On longer trips I also try to roughly map out my itinerary before booking flights, because I might want to fly out of a different airport than I flew into (especially when visiting big countries like the US).
Ideally I would love to only ever book my first couple of nights of accommodation and then wing the rest so that I can have ultimate flexibility, but depending on where I’m going this could actually really limit my options once I arrive. For example in Norway accommodation in off the beaten path areas is quite limited, so if you don’t book well in advance you’re going to have to either wild camp or stick to the main tourist hubs.
This also happened to Rachel and me when we were in Panama. We waited until the last minute to book accommodation on Bocas del Toro because we wanted to get local advice, but by the time we were ready to book all of the lovely boutique spots were taken so we ended up on a huge resort.
So these days I usually do try to book all (or most) of my accommodation in advance.
I really, really love hotels, but I also love the local feeling of staying in an apartment, so usually I try to go for a mix of accommodation styles, depending on the length of my trip.
Combining accommodation styles also adds variety to my trip and lets me experience a place from a bunch of different angles. So while some people might think it’s strange that I’ll go from a luxury hotel to a basic apartment in a local neighborhood to a lively hostel, I actually am doing this on purpose!
Okay, this will depend on where you’re going and how you want to get around, but if you’ll be renting a car or taking public transport, it can be good to book well in advance.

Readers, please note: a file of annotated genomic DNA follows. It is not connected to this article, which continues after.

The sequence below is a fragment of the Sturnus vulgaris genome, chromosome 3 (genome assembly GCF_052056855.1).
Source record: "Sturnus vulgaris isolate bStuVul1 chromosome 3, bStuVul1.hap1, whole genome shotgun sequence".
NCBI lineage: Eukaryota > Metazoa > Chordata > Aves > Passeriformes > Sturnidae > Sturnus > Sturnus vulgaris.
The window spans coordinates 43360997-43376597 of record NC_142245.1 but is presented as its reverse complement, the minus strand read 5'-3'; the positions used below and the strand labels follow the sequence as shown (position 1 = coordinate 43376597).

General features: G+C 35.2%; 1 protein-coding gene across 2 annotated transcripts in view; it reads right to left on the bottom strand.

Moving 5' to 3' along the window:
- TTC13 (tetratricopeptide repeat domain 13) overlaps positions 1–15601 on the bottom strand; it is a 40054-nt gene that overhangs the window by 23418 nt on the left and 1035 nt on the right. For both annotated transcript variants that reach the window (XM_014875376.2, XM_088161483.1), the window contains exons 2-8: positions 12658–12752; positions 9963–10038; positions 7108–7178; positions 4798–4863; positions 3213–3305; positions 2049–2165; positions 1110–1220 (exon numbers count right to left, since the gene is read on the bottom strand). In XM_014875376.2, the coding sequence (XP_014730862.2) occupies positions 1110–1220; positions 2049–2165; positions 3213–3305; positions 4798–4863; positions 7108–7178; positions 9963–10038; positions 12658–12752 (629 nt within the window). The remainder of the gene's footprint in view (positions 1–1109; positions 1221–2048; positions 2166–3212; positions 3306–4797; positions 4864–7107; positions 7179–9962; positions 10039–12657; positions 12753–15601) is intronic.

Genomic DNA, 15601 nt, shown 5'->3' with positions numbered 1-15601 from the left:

Car rentals are almost always cheaper when booked early, and at least in Norway you can buy train tickets for a fraction of the standard price if you book early.
And even if you’re planning on hitchhiking it can be good to hop on Hitchwiki and check out the best spots to catch rides and which places are reported to be more difficult.
When deciding on transport I try to copy what the locals do. So in the US I’d want a car, in Thailand I’d rent a motorbike, and in Copenhagen I’d use a bicycle.
To be honest, my itinerary usually consists solely of my accommodation for each night of a trip. I’m not one to decide on specific restaurants, shops, or museums (lol) I want to visit beforehand, as I like having as much flexibility as possible.
In fact I’d say the key part of planning a great trip somewhere is to talk to locals when you arrive. You can research as much as you want before a trip, but the best advice you’ll get is from locals when you’re there! Plus personally I think there’s no better way to get to know a new place and have a memorable experience than getting to know the people who live there.
So I try not to stress over gaps in my itinerary or how I’m going to fill my days, because I know that once I’m there I’m going to find more than enough things to do simply by asking. Or maybe I’ll meet someone and end up spending the day chatting to them over coffee, and that’s fine too. Not all great travel experiences have to involve visiting a bunch of new places – in fact my favorite travel memories tend to be about the people I met, not the sights I saw.
But if I’m going somewhere with a particular experience or activity in mind (like husky sledding, whale watching, or Northern Lights chasing in Norway), then I’ll make sure to book that in advance.